This fabulous print from 1907 is available from Studiobotanika
Beets are a member of the Amaranthaceae family that includes chard, spinach beet and sugar beet (and here I thought they were related to turnips). They have been cultivated since the 2nd millennium BC, beginning in the Mediterranean and moved through Babylonia, reaching China by 850AD.
I read that 4 charred beetroots were found in ruins in a Neolithic site in the Netherlands (they were smaller than our modern cultivated variety). The earliest mention of beets is in 8th century BC Mesopotamia.
So what’s the sudden interest in beets?
Gnocchi have an ancient history as well. The theory is that gnocchi originated in the Middle East and were brought to Europe by the Romans where they were made with a “porridge-like” egg dough according to Wikipedia. The potato addition is fairly recent since it didn’t happen till potatoes were brought from the New World in the 16th century. Gnocchi exist in Italy, France, Sardinia and Croatia in various forms. The word may come from nocchio (knot) or nocca (knuckle).
Until a few years ago, I wouldn’t ever have made it. Why? My first attempt at gnocchi was so abysmal that I didn't try it again for 20-odd years. Yes, they were that bad. My great friend Pierre teased me about that gnocchi for years. Being a well-brought up Brit, when he said it he said the word “Gnocchi” it would often sound like Edith Evans pronouncing “A Haaaaandbaaaaag?” in Importance of Being Ernest”. I called them “gnucky”. They were horrid death-balls –so tough as to be inedible, tasting of glue. No sauce could have saved these dough-demons.
As years have gone by, I’ve had wonderful Italian cooks generously show me the ways of gnocchi. I realized the error of my ways had a lot to do with working the dough too much… gnocchi doesn’t like to be manhandled. No matter how many times great and kind teachers tried to push me back to the gnocchi table…. I would not go. I felt like a horse that shied at a jump and would not take it.
Then, one day I found this recipe (I think it was Food & Wine but I am not certain... it’s written in my black book). It seemed to address my biggest issue about making gnocchi. The recipe was mostly ricotta and not too much flour. There was no way they could be death-balls. When I made them, they were polar opposite of a death-ball… they were fluffy pink clouds of flavor. Since taking the plunge successfully, I have made many gnocchi from many different ingredients and they have been delicious, but this is still my favorite. Over time I have added things… the last being the hint of rose which makes them so sexy if a dough cloud can be sexy –– something about that pink just asked for rose. It is marvelous with beets. You can’t beat the color, can you –– so pink!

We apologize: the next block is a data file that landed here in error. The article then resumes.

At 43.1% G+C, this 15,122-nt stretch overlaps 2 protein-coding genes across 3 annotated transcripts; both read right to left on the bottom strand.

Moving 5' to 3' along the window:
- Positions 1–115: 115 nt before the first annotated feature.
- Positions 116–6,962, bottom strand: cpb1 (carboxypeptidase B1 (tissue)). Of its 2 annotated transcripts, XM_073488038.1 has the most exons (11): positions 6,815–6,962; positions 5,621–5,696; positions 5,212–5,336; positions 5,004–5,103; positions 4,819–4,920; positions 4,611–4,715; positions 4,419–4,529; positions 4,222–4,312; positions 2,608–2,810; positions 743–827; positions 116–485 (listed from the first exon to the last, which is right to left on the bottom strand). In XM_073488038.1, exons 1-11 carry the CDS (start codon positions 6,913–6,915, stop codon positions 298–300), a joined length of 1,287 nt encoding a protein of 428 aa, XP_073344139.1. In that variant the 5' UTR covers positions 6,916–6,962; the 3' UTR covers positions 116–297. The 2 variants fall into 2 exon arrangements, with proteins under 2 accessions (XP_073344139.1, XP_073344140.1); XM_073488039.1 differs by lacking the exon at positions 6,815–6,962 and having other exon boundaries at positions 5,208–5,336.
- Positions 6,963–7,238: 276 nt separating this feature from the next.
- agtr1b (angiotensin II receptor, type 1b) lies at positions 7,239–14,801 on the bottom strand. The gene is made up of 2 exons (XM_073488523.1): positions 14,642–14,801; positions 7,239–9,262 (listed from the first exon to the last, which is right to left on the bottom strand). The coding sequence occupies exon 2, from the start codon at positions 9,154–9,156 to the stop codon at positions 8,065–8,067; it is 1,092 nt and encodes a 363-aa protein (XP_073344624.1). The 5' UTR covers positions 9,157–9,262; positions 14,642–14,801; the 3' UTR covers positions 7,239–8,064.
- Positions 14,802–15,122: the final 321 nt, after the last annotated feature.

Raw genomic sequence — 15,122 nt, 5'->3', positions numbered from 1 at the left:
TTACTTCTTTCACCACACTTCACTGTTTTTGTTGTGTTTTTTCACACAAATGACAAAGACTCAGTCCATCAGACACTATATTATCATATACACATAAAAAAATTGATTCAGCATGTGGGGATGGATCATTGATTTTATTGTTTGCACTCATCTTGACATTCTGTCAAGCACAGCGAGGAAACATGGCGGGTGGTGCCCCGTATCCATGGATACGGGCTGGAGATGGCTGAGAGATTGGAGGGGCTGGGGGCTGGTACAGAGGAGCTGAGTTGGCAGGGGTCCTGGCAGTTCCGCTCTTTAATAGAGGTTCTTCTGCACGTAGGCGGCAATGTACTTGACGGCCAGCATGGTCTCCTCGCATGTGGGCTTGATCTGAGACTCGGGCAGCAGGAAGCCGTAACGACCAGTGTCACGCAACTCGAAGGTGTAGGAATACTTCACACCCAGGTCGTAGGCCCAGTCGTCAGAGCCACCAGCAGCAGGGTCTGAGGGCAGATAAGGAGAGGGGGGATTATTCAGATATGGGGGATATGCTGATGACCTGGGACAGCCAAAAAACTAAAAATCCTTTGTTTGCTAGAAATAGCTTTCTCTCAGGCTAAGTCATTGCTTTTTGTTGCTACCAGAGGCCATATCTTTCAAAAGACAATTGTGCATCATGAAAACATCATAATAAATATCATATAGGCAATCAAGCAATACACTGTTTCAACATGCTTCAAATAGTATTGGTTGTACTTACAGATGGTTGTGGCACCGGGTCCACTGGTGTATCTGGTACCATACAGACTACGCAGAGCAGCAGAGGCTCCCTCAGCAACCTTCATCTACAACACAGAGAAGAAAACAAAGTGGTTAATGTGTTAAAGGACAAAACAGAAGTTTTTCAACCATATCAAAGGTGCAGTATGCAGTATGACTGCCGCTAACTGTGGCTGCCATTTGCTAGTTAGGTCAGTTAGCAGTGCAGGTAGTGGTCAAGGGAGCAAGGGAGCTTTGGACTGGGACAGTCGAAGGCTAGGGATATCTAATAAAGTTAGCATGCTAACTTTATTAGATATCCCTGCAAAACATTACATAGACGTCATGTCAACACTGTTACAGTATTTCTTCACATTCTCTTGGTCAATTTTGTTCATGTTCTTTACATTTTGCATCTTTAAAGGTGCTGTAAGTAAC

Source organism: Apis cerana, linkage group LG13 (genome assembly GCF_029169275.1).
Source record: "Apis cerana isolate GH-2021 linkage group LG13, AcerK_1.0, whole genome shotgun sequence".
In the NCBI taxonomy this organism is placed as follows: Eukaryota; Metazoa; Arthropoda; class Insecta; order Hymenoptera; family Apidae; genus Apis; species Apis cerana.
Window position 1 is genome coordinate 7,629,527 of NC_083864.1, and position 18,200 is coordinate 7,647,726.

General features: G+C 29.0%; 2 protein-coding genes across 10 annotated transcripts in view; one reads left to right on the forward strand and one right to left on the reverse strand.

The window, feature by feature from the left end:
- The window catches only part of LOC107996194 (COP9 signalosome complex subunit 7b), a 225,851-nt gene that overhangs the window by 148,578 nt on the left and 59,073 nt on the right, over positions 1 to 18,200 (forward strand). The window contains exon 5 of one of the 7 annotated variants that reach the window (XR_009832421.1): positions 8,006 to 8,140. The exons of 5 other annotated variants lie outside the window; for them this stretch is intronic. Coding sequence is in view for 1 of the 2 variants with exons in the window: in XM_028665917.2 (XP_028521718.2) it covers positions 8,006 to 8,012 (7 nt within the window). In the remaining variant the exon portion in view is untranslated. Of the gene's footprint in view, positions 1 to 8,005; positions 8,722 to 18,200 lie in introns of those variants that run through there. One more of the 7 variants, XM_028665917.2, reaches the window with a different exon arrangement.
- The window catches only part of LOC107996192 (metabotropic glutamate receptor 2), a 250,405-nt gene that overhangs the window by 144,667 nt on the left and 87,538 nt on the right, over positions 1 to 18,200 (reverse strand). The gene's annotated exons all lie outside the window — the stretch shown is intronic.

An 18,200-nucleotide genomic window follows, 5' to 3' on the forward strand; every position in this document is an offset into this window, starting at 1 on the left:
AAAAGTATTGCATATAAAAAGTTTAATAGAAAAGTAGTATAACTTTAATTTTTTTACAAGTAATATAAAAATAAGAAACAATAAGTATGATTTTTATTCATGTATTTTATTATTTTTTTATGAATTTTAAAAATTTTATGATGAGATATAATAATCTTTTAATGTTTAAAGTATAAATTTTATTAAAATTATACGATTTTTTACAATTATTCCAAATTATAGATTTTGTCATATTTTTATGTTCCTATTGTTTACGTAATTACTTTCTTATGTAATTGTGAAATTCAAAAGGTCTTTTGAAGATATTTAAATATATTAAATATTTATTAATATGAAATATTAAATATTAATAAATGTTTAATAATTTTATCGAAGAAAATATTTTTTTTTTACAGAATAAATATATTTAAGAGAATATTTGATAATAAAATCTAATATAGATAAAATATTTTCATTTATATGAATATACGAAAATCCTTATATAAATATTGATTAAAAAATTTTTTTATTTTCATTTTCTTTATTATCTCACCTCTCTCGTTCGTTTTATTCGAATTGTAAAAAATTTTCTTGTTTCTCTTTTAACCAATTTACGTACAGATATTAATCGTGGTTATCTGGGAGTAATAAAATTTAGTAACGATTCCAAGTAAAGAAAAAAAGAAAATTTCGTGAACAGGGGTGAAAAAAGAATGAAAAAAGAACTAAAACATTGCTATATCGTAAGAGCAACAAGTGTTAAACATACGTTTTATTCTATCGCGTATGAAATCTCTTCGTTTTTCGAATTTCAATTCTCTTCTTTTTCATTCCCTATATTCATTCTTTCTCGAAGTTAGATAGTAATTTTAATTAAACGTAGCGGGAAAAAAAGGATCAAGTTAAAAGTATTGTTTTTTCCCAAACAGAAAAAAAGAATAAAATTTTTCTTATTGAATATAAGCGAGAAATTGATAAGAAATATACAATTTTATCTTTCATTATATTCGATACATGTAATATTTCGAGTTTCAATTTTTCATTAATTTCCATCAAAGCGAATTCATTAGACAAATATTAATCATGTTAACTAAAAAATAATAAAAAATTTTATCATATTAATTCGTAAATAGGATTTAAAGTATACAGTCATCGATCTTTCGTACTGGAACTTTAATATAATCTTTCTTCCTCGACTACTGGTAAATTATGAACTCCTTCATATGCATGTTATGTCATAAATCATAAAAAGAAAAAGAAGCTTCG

Beet Gnocchi serves 6
1 med-large beet or 3 small beets (around ¾ c grated) **
1 lb ricotta (drained for a day- this you MUST do)
1 -2 drops Aftellier Rose Essence or 1-2 t rosewater (optional)* if you are worried people may not like it, add the rose to some of the butter sauce and leave the rest plain.
1 c Parmesan cheese
2/3 c flour (plus extra for dusting)
pinch of salt (the parmesan is salty)
grating of nutmeg
½ t ground pepper
8 T butter (you may want more if you like butter)
10 sage leaves
1t poppy seeds
extra Parmesan for grating while serving
Wrap the beets in foil. Bake beets at 425º 45 minutes to an hour until tender, peel and grate.
Beat the egg, add ricotta, rose, nutmeg and Parmesan and stir well, add the beets and mix thoroughly then sprinkle the flour (and salt and pepper) and mix gently… do not over-handle or the dough will be heavy… you want pink clouds. Ideally, refrigerate for 2 hours (I have made them immediately after –– although harder to work with, they turn out splendidly). You can boil up a sample at this point and check for seasonings.
Flour your work surface liberally. Roll out handfuls into cigar-width lengths, about 12” long
Cut the dough into 1” pieces. Take each one, flatten it slightly over the tip of your finger and roll a fork over it to give it grooves (this helps it hold butter sauce better ––the Italians have a cool grooved board that is used for this). Then gently roll it into a cylinder shape –– this will make it slightly hollow so it is lighter… no death-balls this way! Some people roll the dough around a tube, roll on the grooved board and then cut them and roll them, to give the hollow. Others just cut them and use them as is. Don't make them too big if you do it this way as they won't cook properly. You can refrigerate these placed on a well-floured sheet, covered, or use them immediately… or freeze them.
Boil in batches in water. After they rise to the surface, let boil a minute or 2 longer (best to try a sample and see what you like for texture) at a low boil and remove to a warm platter and cover. If you cook them too long they will dissolve.
Warm the butter and fry the sage leaves in it (I like my butter browned a bit). Add the gnocchi and warm them. Serve with additional Parmesan for sprinkling on the top with the poppy seeds.
** I am often asked if I want my beet tops cut off and tossed. This is a crime. They are delicious and nutritious and like getting two vegetables for one…. Sometimes even 3 vegetables since some people do the stems and leaves separately. You can serve the tops alongside the gnocchi if you wish or with a salad ( I like arugula with it).
Here's a quick treat for beet stems (you can add some of the leaves too). Saute them in butter till softened, spoon a little harissa on them and wrap them in bacon, microwave wrapped in paper toweling (from 1 1/2 min. for 1 piece upwards... depends on how many you do at once) and you have a delicious treat. This one was 3 small pieces wrapped in 1/2 piece of bacon. You can add a shmear of goat cheese or feta to the inside if you would like.
PS. I am off to do a movie so will miss a few posts and won't be able to visit blogs as much as I would like.